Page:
With Foglight for Oracle, invalid objects are monitored and alerted upon for each schema. While it's possible to exclude schema's from monitoring, this can be tedious if you only have a handful of schema's that need to be monitored.

There are 2 ways to build an "include list" filter for the invalid objects alarms. Both involve editing the rule using the Foglight Administration -> Rules dashboard. There are 6 invalid object rules, 1 for each object type.

The quick way is to put a scoping query on the rule definition, to only fire the rule if it matches the specified schemas:

Note that data will still be collected on all schema's, so that they can be reviewed in the Invalid Objects dashboard. But only alarms will fire on the objects that are within the scope of the rule. The downside here is if you get a new schema that you need to alert upon, you will have to remember to edit all 6 of the rules.

The more elegant way to address this is via UI Queries and Service Builder. If you've forgotten about my love of those, this post is a good reference

Start by building a UI query that returns a list of Oracle Invalid Objects.

Next, use Service Builder to create a service (ie. container) to hold the schema's that you only want included in alerting for invalid objects.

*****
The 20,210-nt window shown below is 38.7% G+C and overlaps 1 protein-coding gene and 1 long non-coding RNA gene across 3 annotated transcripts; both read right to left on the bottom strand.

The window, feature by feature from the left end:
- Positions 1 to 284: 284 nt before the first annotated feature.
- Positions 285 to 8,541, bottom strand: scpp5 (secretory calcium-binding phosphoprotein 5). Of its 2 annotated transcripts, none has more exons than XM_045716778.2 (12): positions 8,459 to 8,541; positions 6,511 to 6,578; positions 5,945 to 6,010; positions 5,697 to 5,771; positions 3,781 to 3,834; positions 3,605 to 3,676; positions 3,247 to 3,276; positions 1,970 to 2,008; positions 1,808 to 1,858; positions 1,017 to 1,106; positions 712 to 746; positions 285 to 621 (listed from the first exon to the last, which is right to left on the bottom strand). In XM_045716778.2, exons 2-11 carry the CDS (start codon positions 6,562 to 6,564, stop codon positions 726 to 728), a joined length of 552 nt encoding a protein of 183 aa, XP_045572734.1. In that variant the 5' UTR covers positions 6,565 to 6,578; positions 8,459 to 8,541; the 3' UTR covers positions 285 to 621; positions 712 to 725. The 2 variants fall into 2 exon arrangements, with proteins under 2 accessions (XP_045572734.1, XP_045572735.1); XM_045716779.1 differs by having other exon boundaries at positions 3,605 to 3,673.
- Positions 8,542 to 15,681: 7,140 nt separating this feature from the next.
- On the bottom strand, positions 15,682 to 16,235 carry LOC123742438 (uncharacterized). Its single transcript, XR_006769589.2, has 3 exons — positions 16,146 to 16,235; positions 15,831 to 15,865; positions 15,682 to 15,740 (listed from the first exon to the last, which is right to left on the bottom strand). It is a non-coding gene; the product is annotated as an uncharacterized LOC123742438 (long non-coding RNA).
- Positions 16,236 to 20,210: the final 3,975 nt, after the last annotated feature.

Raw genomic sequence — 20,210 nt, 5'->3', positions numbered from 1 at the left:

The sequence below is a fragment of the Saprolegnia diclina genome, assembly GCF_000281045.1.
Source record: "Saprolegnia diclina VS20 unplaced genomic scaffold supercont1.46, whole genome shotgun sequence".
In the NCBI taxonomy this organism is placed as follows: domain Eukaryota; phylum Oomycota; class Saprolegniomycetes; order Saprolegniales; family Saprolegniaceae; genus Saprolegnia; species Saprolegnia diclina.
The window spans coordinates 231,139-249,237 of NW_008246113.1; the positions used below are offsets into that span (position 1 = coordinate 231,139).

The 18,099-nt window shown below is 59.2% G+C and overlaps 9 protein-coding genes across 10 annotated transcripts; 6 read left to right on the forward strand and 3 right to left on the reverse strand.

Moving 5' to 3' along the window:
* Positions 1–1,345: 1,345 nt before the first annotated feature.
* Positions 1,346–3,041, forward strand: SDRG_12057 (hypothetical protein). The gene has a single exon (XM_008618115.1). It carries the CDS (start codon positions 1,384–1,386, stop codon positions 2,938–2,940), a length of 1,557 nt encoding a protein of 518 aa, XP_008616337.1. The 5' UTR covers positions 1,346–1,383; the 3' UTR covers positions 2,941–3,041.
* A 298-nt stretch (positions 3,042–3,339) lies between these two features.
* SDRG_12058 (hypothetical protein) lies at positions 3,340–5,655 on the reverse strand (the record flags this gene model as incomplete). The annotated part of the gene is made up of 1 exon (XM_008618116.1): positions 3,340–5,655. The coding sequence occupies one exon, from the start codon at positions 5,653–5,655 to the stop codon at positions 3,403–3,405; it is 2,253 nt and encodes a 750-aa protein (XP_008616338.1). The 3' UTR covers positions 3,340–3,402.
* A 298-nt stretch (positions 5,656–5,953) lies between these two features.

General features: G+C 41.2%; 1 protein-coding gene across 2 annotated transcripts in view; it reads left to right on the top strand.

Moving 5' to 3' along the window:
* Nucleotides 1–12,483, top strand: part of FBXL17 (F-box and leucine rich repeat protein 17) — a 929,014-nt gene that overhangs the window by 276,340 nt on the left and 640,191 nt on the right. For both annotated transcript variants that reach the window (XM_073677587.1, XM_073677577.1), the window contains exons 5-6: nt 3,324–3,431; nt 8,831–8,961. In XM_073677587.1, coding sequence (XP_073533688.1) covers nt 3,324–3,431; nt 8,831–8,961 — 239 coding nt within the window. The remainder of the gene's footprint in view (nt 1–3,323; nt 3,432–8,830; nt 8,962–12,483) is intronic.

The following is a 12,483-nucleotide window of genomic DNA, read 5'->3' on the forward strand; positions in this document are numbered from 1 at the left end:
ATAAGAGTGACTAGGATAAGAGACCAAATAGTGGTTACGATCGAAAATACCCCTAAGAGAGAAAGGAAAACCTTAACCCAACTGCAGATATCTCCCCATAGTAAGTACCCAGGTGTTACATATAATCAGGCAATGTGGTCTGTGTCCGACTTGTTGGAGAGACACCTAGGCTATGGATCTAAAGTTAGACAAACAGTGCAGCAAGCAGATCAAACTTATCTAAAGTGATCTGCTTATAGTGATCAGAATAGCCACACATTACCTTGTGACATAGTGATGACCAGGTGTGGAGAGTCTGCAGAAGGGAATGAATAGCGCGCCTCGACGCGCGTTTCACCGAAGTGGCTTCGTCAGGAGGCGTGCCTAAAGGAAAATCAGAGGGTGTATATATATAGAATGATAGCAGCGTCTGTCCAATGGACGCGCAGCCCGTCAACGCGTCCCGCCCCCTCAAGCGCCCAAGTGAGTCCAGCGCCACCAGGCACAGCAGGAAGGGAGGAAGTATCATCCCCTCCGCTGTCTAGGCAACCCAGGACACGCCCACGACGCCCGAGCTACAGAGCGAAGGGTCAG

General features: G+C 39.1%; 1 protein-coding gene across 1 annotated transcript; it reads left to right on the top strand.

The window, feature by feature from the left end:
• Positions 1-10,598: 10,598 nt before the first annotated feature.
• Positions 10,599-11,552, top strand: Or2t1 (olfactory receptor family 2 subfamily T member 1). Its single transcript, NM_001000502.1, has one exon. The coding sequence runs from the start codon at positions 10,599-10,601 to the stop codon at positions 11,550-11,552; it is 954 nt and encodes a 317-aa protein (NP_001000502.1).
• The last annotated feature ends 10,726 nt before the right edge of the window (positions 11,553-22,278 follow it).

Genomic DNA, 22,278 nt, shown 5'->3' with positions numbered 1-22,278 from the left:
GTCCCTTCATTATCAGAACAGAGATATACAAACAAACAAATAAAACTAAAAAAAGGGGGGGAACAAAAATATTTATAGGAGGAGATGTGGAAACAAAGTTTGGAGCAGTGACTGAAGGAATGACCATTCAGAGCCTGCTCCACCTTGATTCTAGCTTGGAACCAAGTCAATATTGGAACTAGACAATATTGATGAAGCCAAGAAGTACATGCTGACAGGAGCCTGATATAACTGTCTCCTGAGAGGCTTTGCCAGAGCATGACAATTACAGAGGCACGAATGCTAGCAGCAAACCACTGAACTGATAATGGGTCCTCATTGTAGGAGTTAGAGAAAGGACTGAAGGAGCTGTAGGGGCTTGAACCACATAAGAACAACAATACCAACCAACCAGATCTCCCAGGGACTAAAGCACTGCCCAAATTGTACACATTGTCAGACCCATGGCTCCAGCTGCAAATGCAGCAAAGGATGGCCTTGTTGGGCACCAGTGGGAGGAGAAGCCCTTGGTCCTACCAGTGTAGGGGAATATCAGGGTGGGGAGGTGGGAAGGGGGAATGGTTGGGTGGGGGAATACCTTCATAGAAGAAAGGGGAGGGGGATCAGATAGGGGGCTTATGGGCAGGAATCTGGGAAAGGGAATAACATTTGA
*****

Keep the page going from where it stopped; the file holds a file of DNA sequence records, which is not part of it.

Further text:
Use the UI query you built for invalid objects to create a dynamically managed service component. In this case, any schema with invalid objects which contains 'QUEST' will be part of the service. If a schema gets added or removed, it will be reflected in the service definition. Create additional dynamic components as necessary to contain the required schema's.

To validate, we can see "invalid view" alarms for 2 QUEST schema's, and 1 for a SQLEXP schema.

Next, the 6 rules will need to be modified once with a scoping query referencing the service name created above. Any future changes to the schema will be done via the service builder, and not require editing the rules.

Once the rules are saved, we can clear the existing alarms and wait for them to fire again. From the Invalid Objects dashboard, we can still see that "SQLEXP" has 5 invalid views.

Yet when we look at the 3 alarms on the SQLEXP schema, the "invalid view" is absent, as expected.

Checking the QUEST_PROD schema, we can also validate that an invalid view alarm fired, as that schema is contained in the service definition.

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